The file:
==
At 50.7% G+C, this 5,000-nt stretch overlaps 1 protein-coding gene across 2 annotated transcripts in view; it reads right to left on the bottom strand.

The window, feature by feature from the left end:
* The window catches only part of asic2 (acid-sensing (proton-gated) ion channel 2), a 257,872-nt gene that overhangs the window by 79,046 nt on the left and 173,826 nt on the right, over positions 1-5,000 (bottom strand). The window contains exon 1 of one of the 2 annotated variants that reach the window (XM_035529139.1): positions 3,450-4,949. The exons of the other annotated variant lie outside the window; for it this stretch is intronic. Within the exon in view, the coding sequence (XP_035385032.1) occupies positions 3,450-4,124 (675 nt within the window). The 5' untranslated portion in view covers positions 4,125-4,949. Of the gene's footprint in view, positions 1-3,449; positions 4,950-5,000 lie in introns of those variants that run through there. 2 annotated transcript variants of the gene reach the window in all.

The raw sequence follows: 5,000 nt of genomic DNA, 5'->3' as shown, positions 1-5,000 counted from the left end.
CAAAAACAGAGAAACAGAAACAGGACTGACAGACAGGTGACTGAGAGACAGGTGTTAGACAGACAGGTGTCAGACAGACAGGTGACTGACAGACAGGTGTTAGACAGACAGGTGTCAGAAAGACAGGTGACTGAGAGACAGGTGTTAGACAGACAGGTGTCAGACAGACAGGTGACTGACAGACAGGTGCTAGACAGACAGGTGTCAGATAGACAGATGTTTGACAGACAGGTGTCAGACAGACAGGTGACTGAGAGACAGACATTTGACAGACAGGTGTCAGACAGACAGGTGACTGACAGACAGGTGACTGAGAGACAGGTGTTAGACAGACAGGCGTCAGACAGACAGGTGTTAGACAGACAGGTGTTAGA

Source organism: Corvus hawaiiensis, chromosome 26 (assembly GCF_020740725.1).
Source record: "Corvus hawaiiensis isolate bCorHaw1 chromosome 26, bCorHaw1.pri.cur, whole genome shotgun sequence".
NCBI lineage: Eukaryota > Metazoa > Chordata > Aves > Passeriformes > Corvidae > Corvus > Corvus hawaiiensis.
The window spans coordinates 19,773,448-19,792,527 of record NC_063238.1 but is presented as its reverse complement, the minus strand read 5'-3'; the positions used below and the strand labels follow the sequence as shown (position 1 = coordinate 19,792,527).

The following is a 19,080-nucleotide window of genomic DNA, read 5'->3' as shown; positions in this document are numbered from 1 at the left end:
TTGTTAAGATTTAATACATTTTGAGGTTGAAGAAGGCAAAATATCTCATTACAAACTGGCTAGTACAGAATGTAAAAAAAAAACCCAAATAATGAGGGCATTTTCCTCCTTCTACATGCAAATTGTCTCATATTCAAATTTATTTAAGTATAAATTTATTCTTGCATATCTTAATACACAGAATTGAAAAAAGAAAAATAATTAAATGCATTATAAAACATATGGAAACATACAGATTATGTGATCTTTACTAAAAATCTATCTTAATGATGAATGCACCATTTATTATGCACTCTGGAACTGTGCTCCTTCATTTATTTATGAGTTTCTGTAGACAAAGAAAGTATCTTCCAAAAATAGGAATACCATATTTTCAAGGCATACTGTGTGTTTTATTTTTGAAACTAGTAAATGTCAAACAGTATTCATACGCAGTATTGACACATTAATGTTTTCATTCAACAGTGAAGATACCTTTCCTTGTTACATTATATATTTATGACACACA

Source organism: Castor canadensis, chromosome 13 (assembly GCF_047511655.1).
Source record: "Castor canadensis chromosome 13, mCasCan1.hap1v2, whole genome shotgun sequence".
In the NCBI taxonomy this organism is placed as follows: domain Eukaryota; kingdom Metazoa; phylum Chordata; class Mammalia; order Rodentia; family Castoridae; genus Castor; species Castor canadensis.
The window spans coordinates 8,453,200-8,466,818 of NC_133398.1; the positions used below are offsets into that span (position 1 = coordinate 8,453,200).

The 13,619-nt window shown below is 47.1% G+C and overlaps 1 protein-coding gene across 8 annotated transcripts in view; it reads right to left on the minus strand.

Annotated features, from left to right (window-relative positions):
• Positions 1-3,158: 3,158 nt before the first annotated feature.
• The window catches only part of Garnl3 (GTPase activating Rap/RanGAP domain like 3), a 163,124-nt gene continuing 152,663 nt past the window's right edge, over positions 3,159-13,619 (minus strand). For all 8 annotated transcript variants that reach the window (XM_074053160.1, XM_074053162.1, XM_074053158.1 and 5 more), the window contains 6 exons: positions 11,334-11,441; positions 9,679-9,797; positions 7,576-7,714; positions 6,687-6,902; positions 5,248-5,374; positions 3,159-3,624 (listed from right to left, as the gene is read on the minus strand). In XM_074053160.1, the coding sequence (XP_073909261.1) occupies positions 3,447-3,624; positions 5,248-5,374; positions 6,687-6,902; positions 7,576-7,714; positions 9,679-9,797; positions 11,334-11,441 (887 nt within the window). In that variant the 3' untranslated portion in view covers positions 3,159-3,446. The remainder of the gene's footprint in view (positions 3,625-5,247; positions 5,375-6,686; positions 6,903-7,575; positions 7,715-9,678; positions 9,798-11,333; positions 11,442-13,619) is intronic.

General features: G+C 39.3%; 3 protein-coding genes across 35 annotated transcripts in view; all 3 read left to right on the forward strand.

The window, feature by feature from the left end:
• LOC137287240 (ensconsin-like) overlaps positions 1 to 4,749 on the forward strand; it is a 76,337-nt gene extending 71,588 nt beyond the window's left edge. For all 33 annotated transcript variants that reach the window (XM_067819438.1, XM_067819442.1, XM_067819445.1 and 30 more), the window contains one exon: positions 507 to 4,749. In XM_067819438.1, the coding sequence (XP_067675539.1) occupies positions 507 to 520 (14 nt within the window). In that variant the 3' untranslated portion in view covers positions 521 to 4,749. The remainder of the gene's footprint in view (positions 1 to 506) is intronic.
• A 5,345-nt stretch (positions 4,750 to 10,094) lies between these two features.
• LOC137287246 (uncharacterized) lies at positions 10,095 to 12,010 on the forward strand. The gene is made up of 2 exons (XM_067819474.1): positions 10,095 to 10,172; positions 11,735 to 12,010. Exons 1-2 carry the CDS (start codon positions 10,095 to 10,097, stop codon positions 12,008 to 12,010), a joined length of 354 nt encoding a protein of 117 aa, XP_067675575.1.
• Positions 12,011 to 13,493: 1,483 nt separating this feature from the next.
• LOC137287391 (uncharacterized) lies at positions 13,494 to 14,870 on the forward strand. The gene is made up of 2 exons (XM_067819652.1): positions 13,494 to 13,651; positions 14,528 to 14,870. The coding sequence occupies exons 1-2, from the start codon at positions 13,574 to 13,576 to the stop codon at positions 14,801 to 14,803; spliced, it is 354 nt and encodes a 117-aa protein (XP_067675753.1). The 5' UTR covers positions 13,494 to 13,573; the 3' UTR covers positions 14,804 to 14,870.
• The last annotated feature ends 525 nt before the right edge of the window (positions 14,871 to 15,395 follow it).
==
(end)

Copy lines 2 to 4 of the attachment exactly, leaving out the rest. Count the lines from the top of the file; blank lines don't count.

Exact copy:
The window, feature by feature from the left end:
* The window catches only part of asic2 (acid-sensing (proton-gated) ion channel 2), a 257,872-nt gene that overhangs the window by 79,046 nt on the left and 173,826 nt on the right, over positions 1-5,000 (bottom strand). The window contains exon 1 of one of the 2 annotated variants that reach the window (XM_035529139.1): positions 3,450-4,949. The exons of the other annotated variant lie outside the window; for it this stretch is intronic. Within the exon in view, the coding sequence (XP_035385032.1) occupies positions 3,450-4,124 (675 nt within the window). The 5' untranslated portion in view covers positions 4,125-4,949. Of the gene's footprint in view, positions 1-3,449; positions 4,950-5,000 lie in introns of those variants that run through there. 2 annotated transcript variants of the gene reach the window in all.

The raw sequence follows: 5,000 nt of genomic DNA, 5'->3' as shown, positions 1-5,000 counted from the left end.